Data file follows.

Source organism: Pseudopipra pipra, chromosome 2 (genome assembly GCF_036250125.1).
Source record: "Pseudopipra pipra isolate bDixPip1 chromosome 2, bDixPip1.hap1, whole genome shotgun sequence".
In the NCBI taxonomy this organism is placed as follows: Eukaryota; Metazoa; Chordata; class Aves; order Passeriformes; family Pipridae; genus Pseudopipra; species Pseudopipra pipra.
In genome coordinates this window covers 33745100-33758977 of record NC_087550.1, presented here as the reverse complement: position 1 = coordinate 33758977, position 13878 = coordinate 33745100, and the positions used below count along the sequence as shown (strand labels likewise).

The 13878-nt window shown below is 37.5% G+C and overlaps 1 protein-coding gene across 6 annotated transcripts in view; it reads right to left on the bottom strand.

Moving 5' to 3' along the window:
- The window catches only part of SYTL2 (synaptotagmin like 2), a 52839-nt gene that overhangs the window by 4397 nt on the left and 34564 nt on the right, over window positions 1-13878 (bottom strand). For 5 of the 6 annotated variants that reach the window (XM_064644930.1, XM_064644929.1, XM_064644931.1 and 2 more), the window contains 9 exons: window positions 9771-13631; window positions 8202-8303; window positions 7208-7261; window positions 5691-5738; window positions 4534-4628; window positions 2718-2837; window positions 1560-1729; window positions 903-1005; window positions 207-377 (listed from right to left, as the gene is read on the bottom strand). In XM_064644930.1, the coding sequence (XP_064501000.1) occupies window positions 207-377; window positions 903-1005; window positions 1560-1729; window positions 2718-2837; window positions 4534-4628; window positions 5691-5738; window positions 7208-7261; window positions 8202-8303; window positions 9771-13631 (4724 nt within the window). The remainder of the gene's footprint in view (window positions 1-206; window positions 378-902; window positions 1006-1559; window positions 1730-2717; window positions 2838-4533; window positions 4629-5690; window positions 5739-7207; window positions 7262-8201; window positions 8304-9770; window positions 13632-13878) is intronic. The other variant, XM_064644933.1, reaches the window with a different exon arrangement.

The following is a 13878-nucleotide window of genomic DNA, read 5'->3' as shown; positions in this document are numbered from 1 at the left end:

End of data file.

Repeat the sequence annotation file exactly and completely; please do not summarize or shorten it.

Source organism: Pseudopipra pipra, chromosome 2 (genome assembly GCF_036250125.1).
Source record: "Pseudopipra pipra isolate bDixPip1 chromosome 2, bDixPip1.hap1, whole genome shotgun sequence".
In the NCBI taxonomy this organism is placed as follows: Eukaryota; Metazoa; Chordata; class Aves; order Passeriformes; family Pipridae; genus Pseudopipra; species Pseudopipra pipra.
In genome coordinates this window covers 33745100-33758977 of record NC_087550.1, presented here as the reverse complement: position 1 = coordinate 33758977, position 13878 = coordinate 33745100, and the positions used below count along the sequence as shown (strand labels likewise).

The 13878-nt window shown below is 37.5% G+C and overlaps 1 protein-coding gene across 6 annotated transcripts in view; it reads right to left on the bottom strand.

Moving 5' to 3' along the window:
- The window catches only part of SYTL2 (synaptotagmin like 2), a 52839-nt gene that overhangs the window by 4397 nt on the left and 34564 nt on the right, over window positions 1-13878 (bottom strand). For 5 of the 6 annotated variants that reach the window (XM_064644930.1, XM_064644929.1, XM_064644931.1 and 2 more), the window contains 9 exons: window positions 9771-13631; window positions 8202-8303; window positions 7208-7261; window positions 5691-5738; window positions 4534-4628; window positions 2718-2837; window positions 1560-1729; window positions 903-1005; window positions 207-377 (listed from right to left, as the gene is read on the bottom strand). In XM_064644930.1, the coding sequence (XP_064501000.1) occupies window positions 207-377; window positions 903-1005; window positions 1560-1729; window positions 2718-2837; window positions 4534-4628; window positions 5691-5738; window positions 7208-7261; window positions 8202-8303; window positions 9771-13631 (4724 nt within the window). The remainder of the gene's footprint in view (window positions 1-206; window positions 378-902; window positions 1006-1559; window positions 1730-2717; window positions 2838-4533; window positions 4629-5690; window positions 5739-7207; window positions 7262-8201; window positions 8304-9770; window positions 13632-13878) is intronic. The other variant, XM_064644933.1, reaches the window with a different exon arrangement.

The following is a 13878-nucleotide window of genomic DNA, read 5'->3' as shown; positions in this document are numbered from 1 at the left end: